Every traveller is stuck in the conundrum of choosing between what to pack and what to leave at home.
For a long-haul bike adventure, weight matters. Your clothing can eat up a lot of room in your panniers, not to forget the cooking supplies that you still have to deal with, so prepare to compromise.
But if that little bending of your choices is a little too much to take, manufacturers are coming up with apparel that lets you get the most out of your ride, combining style and function, like how base layers nowadays come with an integrated storage pocket system.
You’ve got to learn to layer if you’re in for a long bike adventure. Layers only mean you’re prepared for all weather conditions: rain, shine, heat or cold.
Wear against your skin a base layer as your first line of defense. Choose the one that keeps you dry when you’re sweating by wicking moisture away from your skin.
Merino wool is the most common natural fabric used and does a great job in coping with changing temperatures. You may wear it for a couple of rides before it needs washing. Although, on the other hand, synthetic and less bulky base layers like polypropylene or polyester are usually lighter and better at wicking sweat away. Some mix both (merino and polyester) for stretch and durability.
Some tops have base pockets to stash your riding essentials in securely, allowing you to wear another layer over the top that’s not necessarily cycle-specific.
For the bottoms, you may choose to wear padded underpants that feature a thick chamois to give you comfort where it counts.
Perform better and ride longer with this next-to-skin essential.
This is the insulating, most flexible garment in your layering. Wear only this in warm weather, have this as your outer layer with a base underneath, or make it as your mid-layer between your base and your outer shell.
Choose the one with good insulating qualities. Most of the time, this will serve as your outermost layer, so choose the one with a reflective strip or two on it.
There’s a wide range of style choices and storage options for the touring tops that one could wear comfortably in public. Some come structured with collars, some with discreet shoulder vents. Pockets are added features to crews and tees, so you can bring what you want.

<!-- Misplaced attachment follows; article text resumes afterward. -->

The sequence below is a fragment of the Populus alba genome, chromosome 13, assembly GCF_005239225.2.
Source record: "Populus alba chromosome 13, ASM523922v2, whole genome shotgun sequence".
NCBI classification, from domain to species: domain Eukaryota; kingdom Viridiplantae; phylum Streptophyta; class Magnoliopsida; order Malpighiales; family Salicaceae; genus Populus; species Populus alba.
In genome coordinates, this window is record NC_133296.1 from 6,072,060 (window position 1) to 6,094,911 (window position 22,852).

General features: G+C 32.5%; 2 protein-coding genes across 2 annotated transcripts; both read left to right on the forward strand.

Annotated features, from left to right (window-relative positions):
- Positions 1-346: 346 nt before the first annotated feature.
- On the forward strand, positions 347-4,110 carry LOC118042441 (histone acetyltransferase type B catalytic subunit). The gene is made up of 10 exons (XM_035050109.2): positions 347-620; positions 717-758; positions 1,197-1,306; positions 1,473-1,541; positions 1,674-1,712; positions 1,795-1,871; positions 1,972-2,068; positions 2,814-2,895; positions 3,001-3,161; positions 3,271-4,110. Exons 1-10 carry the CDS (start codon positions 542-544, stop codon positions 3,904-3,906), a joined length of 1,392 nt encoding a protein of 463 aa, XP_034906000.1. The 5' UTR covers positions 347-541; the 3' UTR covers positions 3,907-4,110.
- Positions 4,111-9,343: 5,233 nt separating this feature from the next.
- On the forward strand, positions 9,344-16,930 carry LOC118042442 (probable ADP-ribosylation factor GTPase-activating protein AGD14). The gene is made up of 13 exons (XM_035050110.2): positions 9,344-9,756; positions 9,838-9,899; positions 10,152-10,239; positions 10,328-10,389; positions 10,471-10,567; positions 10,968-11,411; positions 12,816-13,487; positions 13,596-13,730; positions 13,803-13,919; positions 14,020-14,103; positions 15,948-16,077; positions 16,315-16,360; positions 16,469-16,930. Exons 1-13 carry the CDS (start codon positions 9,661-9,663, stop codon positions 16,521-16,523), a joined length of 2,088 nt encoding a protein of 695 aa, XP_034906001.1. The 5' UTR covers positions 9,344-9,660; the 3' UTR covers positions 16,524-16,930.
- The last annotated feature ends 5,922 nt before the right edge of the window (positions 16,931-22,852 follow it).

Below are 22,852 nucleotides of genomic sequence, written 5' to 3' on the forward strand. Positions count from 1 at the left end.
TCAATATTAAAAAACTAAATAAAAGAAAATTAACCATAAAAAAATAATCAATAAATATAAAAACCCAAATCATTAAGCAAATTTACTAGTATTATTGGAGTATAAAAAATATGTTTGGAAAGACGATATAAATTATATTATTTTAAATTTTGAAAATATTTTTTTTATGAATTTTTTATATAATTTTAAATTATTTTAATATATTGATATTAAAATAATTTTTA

This applies for touring shorts, too, which give riding comfort and look great even when off the bike. A lot of touring cyclists are ditching the form-fitting shorts and opt for the boxer-style designed, loose-fitting ones that also feature a lightweight, almost unnoticeable pad in it for cushioning, so you look great and casual on and off the bike.
Wear an outer shell, your protection from the elements on any terrain. Choose between windproof, weatherproof or both, and make sure it’s breathable either way.
Get the one that doesn’t disappoint on style and versatility. Some pack a combination of casual style and functional storage efficiency.
Soft shell jackets might stand against all weather conditions but a downpour, as they are mostly water-resistant instead of waterproof, yet this type allows you to breathe better on the ride.
Its hard shell counterpart can be totally waterproof, but might feel a bit rigid.
The packable, lightweight wind shell is a good option to consider. You may kick off with it on, then stash it once you warm up. Some come with cape vents to make you feel comfortable without getting clammy.
Choosing the apparel to take with you can be a daunting task, but it’s better than suffering later in the long ride. Pay attention to function and efficiency, as this will improve your sense of freedom on your two wheels.